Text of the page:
Whilst the title is a misnomer, since this 90 minute documentary covers all of Garland's life and comparatively little on her last days, there is enough material not seen in other doco's on her to sustain interest in Judy's tale.
There is surprisingly little sustained footage of Garland performing. The only examples of her film work are The Wizard of Oz, Till the Clouds Roll By, poor quality versions of the notorious takes from her Annie Get Your Gun, and Judgment at Nuremberg. Otherwise there is Judy on television in snippets, with even a filmed radio broadcast of her singing Over the Rainbow edited.
Her songs can be heard behind the narration by Christina Pickles which actually works against the intention of highlighting Garland - rather we wish she would be quiet. However the opening burst of Some of These Days from her TV show is evidence of Garland's genius and also ironically how she was too `big' for television - which was Sid Luft's objection to Judy signing for her own network variety show. Though the camera is kept further away than in her earlier forays where she threatened to devour us eg the 1955 Ford Star Jubilee, a weekly exposure to this kind of talent is exhausting. This no doubt made the idea doomed to failure, even if she hadn't been positioned to compete with Bonanza.
There is unidentified film footage of Judy as a child as `Bubbles' where she is frankly awful, and of her older singing Silent Night. The A Star is Born premiere, wardrobe tests for Valley of the Dolls, and a montage of footage from her 1961 Judy Live at the Palladium concert. Newsreels, interviews with Judy done for television in the 1960s, audio from her unpublished autobiography and her radio shows, home movies, newspaper headlines, photographs and stills. One photo of the hepatitis-bloated Judy is particularly unflattering because she is posed with the young Elizabeth Taylor.
For to-camera interviews we hear from Jerry Herman, Gerald Clarke the `Get Happy' biographer (who is an unctuous authority), Margaret O'Brien, Robert Osborne, Harry Rubin, John Carlyle (who cries in memory), Freddie Fields, Ronald Neame, and John Meyer. We also get the usual suspects - Alan King, Marcella Rabwin, Ann Miller, Mickey Rooney (as embarassing as always), Lorna Luft, Dona Massin, Mort Lindsey, George Schlatter, Matthew West, and archival interviews with Vincente Minnelli, Liza, Joe Mankiewicz, and Mickey Deans.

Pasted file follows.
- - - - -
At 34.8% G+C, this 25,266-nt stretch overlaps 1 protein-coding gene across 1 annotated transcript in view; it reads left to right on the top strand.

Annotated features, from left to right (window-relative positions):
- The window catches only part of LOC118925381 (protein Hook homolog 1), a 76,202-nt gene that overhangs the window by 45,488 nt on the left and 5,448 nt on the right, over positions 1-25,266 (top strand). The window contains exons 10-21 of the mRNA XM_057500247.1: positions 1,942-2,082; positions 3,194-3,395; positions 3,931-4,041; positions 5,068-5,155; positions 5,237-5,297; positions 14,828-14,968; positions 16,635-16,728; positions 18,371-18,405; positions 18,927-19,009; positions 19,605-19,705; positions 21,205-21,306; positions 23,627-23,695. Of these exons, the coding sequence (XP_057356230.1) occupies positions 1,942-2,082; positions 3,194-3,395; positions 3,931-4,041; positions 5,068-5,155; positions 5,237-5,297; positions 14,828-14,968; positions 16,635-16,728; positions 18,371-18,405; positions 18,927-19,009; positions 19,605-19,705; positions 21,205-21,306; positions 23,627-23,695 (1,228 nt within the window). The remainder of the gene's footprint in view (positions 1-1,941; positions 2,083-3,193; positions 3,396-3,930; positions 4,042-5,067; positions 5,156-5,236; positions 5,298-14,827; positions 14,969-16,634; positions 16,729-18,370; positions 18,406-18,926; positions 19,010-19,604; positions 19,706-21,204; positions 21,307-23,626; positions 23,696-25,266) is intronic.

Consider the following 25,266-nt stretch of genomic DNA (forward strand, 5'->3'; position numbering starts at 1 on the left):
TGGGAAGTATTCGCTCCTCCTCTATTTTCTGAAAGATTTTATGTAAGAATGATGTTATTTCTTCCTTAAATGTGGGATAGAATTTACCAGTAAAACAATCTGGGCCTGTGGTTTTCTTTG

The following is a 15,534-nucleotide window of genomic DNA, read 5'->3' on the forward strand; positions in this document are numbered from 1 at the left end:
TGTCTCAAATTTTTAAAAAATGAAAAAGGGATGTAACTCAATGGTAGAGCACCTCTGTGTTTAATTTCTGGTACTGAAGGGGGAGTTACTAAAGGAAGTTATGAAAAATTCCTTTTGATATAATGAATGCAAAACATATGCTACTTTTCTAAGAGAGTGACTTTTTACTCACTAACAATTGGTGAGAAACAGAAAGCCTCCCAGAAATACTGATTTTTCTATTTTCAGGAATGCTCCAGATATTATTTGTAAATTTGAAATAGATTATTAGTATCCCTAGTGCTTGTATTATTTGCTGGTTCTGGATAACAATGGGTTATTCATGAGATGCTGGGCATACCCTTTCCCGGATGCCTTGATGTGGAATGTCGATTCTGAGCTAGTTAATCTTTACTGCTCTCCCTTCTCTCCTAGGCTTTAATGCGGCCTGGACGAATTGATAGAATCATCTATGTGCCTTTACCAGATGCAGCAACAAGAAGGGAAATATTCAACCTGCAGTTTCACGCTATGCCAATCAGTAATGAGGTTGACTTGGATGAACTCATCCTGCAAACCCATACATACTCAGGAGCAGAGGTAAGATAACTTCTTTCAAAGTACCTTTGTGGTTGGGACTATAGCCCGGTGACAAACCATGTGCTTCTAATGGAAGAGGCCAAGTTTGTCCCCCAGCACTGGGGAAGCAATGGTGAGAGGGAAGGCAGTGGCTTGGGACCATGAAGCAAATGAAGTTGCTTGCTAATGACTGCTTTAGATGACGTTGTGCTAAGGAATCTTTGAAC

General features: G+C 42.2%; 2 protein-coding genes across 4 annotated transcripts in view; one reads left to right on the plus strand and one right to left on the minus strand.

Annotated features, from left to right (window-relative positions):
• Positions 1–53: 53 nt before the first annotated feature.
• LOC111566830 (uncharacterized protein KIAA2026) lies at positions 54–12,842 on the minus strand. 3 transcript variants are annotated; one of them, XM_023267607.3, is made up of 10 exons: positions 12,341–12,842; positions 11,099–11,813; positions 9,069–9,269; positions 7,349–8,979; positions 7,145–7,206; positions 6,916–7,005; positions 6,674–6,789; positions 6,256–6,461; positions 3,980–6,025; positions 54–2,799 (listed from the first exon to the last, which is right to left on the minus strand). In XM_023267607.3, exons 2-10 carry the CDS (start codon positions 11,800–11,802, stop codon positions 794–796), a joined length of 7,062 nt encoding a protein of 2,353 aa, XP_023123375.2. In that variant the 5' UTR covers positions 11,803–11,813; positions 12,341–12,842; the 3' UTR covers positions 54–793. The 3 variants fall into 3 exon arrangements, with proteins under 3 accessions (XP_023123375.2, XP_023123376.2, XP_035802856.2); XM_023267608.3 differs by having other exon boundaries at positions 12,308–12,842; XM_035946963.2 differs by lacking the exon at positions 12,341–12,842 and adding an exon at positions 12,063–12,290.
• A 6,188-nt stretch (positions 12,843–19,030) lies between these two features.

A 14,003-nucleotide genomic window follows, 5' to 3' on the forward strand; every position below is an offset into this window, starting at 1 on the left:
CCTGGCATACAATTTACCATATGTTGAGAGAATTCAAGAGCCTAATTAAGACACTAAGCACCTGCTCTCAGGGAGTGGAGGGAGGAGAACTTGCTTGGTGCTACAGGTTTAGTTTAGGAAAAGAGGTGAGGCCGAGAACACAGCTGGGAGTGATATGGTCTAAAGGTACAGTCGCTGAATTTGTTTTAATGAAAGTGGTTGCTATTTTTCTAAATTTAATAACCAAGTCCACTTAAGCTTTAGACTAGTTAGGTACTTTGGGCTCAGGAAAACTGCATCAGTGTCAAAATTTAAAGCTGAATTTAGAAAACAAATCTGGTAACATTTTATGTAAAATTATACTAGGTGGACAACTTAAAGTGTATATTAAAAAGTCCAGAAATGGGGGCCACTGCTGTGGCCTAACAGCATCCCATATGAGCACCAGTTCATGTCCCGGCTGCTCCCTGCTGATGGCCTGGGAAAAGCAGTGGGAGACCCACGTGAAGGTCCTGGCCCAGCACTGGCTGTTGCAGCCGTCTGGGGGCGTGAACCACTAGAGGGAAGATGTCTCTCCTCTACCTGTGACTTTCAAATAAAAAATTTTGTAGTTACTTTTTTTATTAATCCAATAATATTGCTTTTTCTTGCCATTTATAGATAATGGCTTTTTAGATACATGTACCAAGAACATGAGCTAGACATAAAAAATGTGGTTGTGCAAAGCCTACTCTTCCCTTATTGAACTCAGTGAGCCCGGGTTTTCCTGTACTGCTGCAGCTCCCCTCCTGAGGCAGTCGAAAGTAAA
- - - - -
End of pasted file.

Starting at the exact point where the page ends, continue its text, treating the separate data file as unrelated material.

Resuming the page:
There is much talk of Garland's drug addiction, which is said to have been initiated by her mother Ethel pre-MGM, and her inability and unwillingness to overcome it being the cause of her downfall. An anecdote of Ethel driving her car over bumpy roads when pregnant with Judy to induce an abortion, feeding into the notion of the animosity between mother and daughter and Judy's legendary insecurity. Judy's abortion while married to David Rose, Clarke's story that Judy walked in on Vincente and a man in bed as the reason for a suicide attempt. Marcella Rabwin claiming her husband Mark is the one to be thanked for Judy being released from her MGM contract. And an interview with Judy where she tells of how the lot gateman refused her access to her dressing room after she was `fired'. Garland's flight from Hollywood is presented here once again as her failure, rather than an example of a supremely gifted artist unable to be productive in the factory mentality of studio moviemaking of the time.
After we hear comments about her death and the summation of her life, with Clarke saying that one can only make sense of the end when one knows the beginning, Judy performs two songs from her television series. The Battle Hymn of the Republic shows off the power of her voice, and Here's To Us appears alongside the closing credits, with Judy in clown make-up and outfit, improvising when she removes the cap and messes her hair. The footage makes the clumsy editing unnecessary, and is a reminder of how often those who meant to represent her did her poor service. To appreciate Judy as the great entertainer she was, all they had to do was keep the camera on her.
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